On January 22nd, the Supreme Court of the United States, by a 5-4 vote and while acting on an emergency petition by the Biden administration, decided that the State of Texas may no longer use razor wire to deter immigrants from crossing the banks of the Rio Grande along their well-traveled northern routes. Although this ruling from the Supremes was unaccompanied by any explanation, it was consistent with a recent finding by Federal District Judge David Ezra. Back in September, with the immigrant flood at its height, Judge Ezra criticized Texas Governor Greg Abbott for installing a thousand-foot, floating river-barrier opposite the border town of Eagle Pass; even worse, Governor Abbott acted without obtaining Federal permission! “Unfortunately for Texas, permission is exactly what federal law requires before installing obstructions in the nation’s navigable waters." the judge added in his final harrumph. https://www.texastribune.org/
Having spent a professional lifetime defending the very Constitution honored these days mostly in the breach, may I offer a word of advice to those black-robed military illiterates temporarily occupying the benches of the nation’s highest courts? Since Judge Davis’ court is located in Austin, he is closest to the ongoing scourge known as our southern border. Although estimates vary greatly, our Border Patrol believes something like 6.3 million people illegally crossed into Texas over the last three years, not including got-aways, human traffickers and potential terrorists who wish to remain anonymous.
It is doubtful that Judge Davis has ever escaped Austin’s tony environs long enough to confer with the ranchers, farmers and sheriffs doggedly trying to cope with these human waves of misery. You rarely see this grim news covered by the major networks but practically anyone from The Valley could have told the judge about those 28,000 Chinese immigrants – mostly male and of military age – who suddenly appeared on our doorsteps. Do you think those extraordinary numbers might somehow be related to our current tensions with the PRC? None of your law books likely even mentioned the Chinese way of war, their mastery of striking ruthlessly at lucrative targets inexplicably left unguarded. You have probably never heard of Mao or Sun Tzu but instead obsessed over obtaining Federal permission slips before bolstering our defenses?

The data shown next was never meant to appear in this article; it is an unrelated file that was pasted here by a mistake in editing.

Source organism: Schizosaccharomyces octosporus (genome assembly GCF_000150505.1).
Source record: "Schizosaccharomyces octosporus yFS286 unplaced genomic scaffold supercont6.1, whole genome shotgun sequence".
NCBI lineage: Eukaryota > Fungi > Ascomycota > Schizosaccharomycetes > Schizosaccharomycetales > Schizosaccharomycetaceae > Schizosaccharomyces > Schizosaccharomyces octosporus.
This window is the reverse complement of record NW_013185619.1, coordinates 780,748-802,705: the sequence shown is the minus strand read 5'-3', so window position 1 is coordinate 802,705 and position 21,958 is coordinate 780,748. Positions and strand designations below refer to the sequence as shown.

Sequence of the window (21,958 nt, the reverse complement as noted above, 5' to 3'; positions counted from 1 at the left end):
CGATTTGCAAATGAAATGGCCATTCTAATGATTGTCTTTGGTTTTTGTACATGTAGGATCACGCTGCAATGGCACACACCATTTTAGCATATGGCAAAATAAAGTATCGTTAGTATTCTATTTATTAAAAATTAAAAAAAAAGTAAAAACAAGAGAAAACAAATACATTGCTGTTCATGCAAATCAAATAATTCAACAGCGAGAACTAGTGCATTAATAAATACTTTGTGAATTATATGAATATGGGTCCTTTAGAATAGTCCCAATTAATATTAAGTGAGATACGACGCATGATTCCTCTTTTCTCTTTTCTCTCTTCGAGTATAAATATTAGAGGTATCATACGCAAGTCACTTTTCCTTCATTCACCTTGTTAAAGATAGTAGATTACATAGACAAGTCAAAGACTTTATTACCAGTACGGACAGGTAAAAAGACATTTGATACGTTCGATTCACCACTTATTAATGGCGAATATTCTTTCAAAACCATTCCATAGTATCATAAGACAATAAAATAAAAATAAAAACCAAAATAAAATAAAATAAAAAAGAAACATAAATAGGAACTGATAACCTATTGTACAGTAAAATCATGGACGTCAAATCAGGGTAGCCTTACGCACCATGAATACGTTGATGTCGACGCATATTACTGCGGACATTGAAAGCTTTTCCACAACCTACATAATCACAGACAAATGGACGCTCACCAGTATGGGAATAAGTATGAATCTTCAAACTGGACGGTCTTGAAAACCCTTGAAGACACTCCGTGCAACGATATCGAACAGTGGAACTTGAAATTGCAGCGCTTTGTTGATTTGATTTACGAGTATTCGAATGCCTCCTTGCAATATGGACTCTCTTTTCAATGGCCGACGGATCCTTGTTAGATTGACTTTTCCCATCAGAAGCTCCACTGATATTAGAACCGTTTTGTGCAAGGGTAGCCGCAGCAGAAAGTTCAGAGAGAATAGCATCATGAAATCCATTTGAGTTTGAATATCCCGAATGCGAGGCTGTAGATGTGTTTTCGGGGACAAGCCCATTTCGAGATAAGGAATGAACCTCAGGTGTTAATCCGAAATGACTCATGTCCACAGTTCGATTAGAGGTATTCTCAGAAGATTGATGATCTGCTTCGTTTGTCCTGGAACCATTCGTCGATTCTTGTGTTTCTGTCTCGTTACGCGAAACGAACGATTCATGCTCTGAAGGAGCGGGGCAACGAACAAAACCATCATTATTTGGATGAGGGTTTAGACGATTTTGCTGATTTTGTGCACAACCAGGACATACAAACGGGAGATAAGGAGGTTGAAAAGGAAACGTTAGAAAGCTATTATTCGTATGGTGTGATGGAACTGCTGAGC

Apart from such local lunacies, the idiocy that today passes for American jurisprudence is best displayed inside the lawless environs of the nation’s capital, currently obsessed by the Anti-Trump Lawfare Campaign. But have you noticed that every indictment, each new media-manipulated specification, seems only to achieve a strange harmonic that somehow spawns new sympathy for Mr. Trump? In a weird way, the border debacle and the lawfare campaign seem to be merging, the scourge of fentanyl punctuating the desperation ordinary Americans feel for political and legal systems that no longer reflect their needs. Did the Biden White House ever imagine that their well-orchestrated campaign to saddle Donald Trump with 91 Federal indictments would only underline his point about the Swamp striking back at him and every ordinary American?
Upon hearing about the Supreme Court’s decision on razor-wire, my first reaction was to deplore the widening distance between our military and the society it defends. To the uninitiated, razor-wire seems too much a weapon of war to have any conceivable role in border control: If, however, you are not dealing with docile waves of immigrants but with an invasion, your perspective changes instantly. Wonder of wonders, our Constitution also recognizes this critical distinction, Article 4, Section 4 declaring, “The United States shall guarantee to every State in this Union a Republican Form of Government, and shall protect each of them against invasion…” By any reasonable calculus, the United States does not face an immigration problem but a foreign invasion that means to occupy our country and fundamentally transform our society.
To close that border and to reverse the priorities of the last three years means recognizing that half-measures and bureaucratic gamesmanship will no longer suffice, even if we can somehow avoid a terrorist attack to penalize our negligence. As a separate and co-equal branch of government, the Supreme Court ironically finds itself able to do the right thing. By reversing its recent ruling while declaring that the nation faces an invasion under the classic definition of Article 4, the Court can send a historic signal that reinforcing our borders has now become a matter of national survival.
Colonel (Ret.) Ken Allard is a former West Point faculty member, Dean of the National War College and NBC News military analyst.